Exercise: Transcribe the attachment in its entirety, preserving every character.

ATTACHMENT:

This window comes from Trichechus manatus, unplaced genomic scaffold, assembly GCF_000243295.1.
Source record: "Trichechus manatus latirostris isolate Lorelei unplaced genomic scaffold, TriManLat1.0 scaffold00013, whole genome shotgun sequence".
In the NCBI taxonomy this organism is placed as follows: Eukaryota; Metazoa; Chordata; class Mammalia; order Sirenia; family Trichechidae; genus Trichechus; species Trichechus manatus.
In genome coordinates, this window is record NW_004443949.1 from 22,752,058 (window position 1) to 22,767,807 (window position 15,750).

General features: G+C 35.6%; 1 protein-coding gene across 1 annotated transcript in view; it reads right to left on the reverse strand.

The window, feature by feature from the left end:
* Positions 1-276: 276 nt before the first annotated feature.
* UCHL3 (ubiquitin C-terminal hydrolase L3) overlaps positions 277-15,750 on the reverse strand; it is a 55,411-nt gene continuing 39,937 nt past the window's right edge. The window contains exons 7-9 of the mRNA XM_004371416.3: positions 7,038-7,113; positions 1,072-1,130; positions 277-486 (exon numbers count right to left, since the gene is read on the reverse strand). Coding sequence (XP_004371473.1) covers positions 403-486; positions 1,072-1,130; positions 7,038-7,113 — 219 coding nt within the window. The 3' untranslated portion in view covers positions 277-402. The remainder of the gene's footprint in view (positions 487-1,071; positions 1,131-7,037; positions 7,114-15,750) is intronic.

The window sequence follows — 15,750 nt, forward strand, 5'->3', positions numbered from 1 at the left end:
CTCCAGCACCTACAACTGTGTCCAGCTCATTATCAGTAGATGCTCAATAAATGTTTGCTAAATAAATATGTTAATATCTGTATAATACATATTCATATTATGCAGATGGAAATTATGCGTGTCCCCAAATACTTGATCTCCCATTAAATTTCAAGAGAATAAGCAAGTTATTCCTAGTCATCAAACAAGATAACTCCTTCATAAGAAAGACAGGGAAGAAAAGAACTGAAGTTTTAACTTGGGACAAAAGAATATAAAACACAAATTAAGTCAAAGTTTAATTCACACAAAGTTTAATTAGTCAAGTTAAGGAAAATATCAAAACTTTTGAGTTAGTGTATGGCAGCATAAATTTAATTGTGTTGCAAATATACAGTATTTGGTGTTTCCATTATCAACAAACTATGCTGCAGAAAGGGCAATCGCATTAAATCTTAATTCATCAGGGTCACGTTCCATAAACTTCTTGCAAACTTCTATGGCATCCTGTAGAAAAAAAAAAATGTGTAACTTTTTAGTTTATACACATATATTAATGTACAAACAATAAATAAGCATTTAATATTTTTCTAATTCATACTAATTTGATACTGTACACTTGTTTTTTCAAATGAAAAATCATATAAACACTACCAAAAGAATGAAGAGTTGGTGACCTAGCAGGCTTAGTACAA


This window comes from Trichechus manatus, unplaced genomic scaffold, assembly GCF_000243295.1.
Source record: "Trichechus manatus latirostris isolate Lorelei unplaced genomic scaffold, TriManLat1.0 scaffold00013, whole genome shotgun sequence".
In the NCBI taxonomy this organism is placed as follows: Eukaryota; Metazoa; Chordata; class Mammalia; order Sirenia; family Trichechidae; genus Trichechus; species Trichechus manatus.
In genome coordinates, this window is record NW_004443949.1 from 22,752,058 (window position 1) to 22,767,807 (window position 15,750).

General features: G+C 35.6%; 1 protein-coding gene across 1 annotated transcript in view; it reads right to left on the reverse strand.

The window, feature by feature from the left end:
* Positions 1-276: 276 nt before the first annotated feature.
* UCHL3 (ubiquitin C-terminal hydrolase L3) overlaps positions 277-15,750 on the reverse strand; it is a 55,411-nt gene continuing 39,937 nt past the window's right edge. The window contains exons 7-9 of the mRNA XM_004371416.3: positions 7,038-7,113; positions 1,072-1,130; positions 277-486 (exon numbers count right to left, since the gene is read on the reverse strand). Coding sequence (XP_004371473.1) covers positions 403-486; positions 1,072-1,130; positions 7,038-7,113 — 219 coding nt within the window. The 3' untranslated portion in view covers positions 277-402. The remainder of the gene's footprint in view (positions 487-1,071; positions 1,131-7,037; positions 7,114-15,750) is intronic.

The window sequence follows — 15,750 nt, forward strand, 5'->3', positions numbered from 1 at the left end:
CTCCAGCACCTACAACTGTGTCCAGCTCATTATCAGTAGATGCTCAATAAATGTTTGCTAAATAAATATGTTAATATCTGTATAATACATATTCATATTATGCAGATGGAAATTATGCGTGTCCCCAAATACTTGATCTCCCATTAAATTTCAAGAGAATAAGCAAGTTATTCCTAGTCATCAAACAAGATAACTCCTTCATAAGAAAGACAGGGAAGAAAAGAACTGAAGTTTTAACTTGGGACAAAAGAATATAAAACACAAATTAAGTCAAAGTTTAATTCACACAAAGTTTAATTAGTCAAGTTAAGGAAAATATCAAAACTTTTGAGTTAGTGTATGGCAGCATAAATTTAATTGTGTTGCAAATATACAGTATTTGGTGTTTCCATTATCAACAAACTATGCTGCAGAAAGGGCAATCGCATTAAATCTTAATTCATCAGGGTCACGTTCCATAAACTTCTTGCAAACTTCTATGGCATCCTGTAGAAAAAAAAAAATGTGTAACTTTTTAGTTTATACACATATATTAATGTACAAACAATAAATAAGCATTTAATATTTTTCTAATTCATACTAATTTGATACTGTACACTTGTTTTTTCAAATGAAAAATCATATAAACACTACCAAAAGAATGAAGAGTTGGTGACCTAGCAGGCTTAGTACAA